Texas groups call for ban of less lethal in schools
Education commissioner should ban use of TASERs, pepper spray and other weapons in schools, according to a request from the ACLU and six other groups
By James Pinkerton
HOUSTON — The state's education commissioner should ban the use of Tasers, pepper spray and other "less-than-lethal" weapons in all public schools, according to a request delivered this week from the ACLU and six other civil rights groups.
The groups have mounted a campaign to ban Tasers and other weapons from schools, citing a November incident in which an Austin area student was shocked by a deputy responding to a fight in the hall.
Noe De Rivera, 17, who in surveillance tape appears to have been backing away from officers, was stunned and fell to the floor, hitting his head.
The teenager was in a medically-induced coma for 52 days, and his family says he has suffered brain damage.
"Texas families deserve to send their children to school without fear, knowing they can trust their schools to be safe havens," reads portions of a letter addressed to Texas Education Agency Commissioner Michael L. Williams.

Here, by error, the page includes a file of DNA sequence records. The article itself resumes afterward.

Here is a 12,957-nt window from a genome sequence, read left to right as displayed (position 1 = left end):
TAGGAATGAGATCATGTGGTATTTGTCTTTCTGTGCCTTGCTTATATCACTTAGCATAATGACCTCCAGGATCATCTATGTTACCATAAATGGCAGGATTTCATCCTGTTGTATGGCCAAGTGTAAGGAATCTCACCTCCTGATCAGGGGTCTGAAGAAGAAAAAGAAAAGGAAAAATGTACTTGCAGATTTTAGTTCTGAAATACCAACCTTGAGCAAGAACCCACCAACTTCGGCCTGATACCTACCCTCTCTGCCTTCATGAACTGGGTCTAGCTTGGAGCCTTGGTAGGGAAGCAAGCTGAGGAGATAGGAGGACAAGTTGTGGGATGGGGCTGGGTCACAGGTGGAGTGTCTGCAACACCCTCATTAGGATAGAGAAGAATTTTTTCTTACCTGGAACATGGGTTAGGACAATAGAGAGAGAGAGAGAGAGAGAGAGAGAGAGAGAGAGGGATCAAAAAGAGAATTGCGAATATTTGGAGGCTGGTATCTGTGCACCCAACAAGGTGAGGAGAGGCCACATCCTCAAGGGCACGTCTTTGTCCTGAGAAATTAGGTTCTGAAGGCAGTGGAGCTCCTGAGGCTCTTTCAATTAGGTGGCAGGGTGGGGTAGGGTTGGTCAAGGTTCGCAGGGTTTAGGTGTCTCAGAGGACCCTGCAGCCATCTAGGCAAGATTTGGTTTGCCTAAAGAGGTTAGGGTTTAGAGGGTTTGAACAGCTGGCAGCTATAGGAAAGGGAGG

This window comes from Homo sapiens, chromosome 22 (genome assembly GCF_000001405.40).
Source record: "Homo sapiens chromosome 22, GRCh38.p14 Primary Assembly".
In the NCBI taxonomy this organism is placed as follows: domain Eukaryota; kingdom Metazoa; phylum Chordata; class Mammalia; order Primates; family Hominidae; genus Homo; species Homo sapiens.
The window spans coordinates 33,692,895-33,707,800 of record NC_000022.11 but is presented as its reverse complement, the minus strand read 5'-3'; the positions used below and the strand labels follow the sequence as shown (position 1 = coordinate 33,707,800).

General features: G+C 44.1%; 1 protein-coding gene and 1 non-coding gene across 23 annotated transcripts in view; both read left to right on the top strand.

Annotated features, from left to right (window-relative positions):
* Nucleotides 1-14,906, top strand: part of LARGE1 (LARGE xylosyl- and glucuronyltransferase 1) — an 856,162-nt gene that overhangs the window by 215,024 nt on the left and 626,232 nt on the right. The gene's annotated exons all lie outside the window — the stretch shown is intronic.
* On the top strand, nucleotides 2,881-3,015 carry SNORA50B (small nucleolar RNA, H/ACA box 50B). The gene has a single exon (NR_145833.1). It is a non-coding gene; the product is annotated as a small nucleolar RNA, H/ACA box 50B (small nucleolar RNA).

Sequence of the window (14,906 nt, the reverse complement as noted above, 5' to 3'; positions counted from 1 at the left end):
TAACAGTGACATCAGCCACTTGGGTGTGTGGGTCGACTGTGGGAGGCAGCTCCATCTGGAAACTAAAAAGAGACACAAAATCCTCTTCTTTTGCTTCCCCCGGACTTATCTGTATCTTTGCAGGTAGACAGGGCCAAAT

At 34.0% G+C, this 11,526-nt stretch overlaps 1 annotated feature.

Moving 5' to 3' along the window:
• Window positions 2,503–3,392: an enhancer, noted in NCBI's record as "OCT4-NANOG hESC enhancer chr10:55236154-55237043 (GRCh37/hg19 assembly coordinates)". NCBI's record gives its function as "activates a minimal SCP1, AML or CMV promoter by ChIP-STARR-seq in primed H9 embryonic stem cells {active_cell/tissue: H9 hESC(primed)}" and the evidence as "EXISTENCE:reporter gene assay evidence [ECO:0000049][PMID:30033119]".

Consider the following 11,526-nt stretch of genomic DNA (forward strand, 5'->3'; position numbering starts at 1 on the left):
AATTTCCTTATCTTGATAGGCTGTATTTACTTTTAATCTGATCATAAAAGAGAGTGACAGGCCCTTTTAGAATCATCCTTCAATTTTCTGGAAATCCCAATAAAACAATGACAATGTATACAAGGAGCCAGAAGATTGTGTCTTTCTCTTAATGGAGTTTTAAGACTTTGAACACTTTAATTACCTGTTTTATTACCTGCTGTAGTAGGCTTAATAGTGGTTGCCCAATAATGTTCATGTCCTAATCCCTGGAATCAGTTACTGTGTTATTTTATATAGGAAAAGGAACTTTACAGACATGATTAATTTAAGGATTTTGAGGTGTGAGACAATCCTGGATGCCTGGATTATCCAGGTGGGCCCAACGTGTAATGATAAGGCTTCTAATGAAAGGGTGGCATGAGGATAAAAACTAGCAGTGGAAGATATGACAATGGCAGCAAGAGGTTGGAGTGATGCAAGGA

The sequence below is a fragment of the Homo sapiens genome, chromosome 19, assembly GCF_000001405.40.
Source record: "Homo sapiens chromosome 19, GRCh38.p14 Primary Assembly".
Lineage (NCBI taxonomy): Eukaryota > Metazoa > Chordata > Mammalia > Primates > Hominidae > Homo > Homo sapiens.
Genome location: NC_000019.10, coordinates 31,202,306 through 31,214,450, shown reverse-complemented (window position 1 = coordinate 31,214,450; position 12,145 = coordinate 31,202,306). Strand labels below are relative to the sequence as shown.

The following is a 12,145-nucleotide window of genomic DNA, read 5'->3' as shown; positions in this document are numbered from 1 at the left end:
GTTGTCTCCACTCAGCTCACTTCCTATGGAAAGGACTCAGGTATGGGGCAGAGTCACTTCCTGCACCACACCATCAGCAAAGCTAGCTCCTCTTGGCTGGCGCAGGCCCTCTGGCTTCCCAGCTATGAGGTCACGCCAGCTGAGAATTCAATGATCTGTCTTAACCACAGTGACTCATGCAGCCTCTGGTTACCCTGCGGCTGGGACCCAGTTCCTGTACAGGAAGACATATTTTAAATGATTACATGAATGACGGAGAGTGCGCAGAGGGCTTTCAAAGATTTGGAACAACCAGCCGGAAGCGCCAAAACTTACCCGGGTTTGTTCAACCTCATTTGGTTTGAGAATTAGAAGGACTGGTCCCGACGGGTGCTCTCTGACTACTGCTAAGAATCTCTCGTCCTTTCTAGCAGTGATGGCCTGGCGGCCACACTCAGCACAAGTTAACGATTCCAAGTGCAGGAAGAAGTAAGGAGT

Who Supports Action
TEA spokeswoman Debbie Ratcliffe said Thursday that neither the commissioner nor the agency has the authority to do that.
"There is no authorization in state law that would allow TEA to prohibit law enforcement personnel from carrying or using tasers or pepper spray in the course of their duties within public school," Ratcliffe said.
"That is a conversation that has to take place among local elected officials."
In December, the same groups asked the Texas Commission on Law Enforcement to ban the use of tasers at schools.
The agency said it does not believe it has the authority to prohibit police in schools from using the devices, officials with the civil rights groups say.
No Stun Guns In HISD
Matt Simpson, policy strategist with the ACLU of Texas, noted there are no regulations or policies that regulate Taser and pepper spray use in Texas schools.
"Despite incidences of this kind and growing documentation of use of force in schools statewide, no regulations exist limiting the use of these weapons on our students," Simpson said.
Copyright 2014 the Houston Chronicle
McClatchy-Tribune News Service
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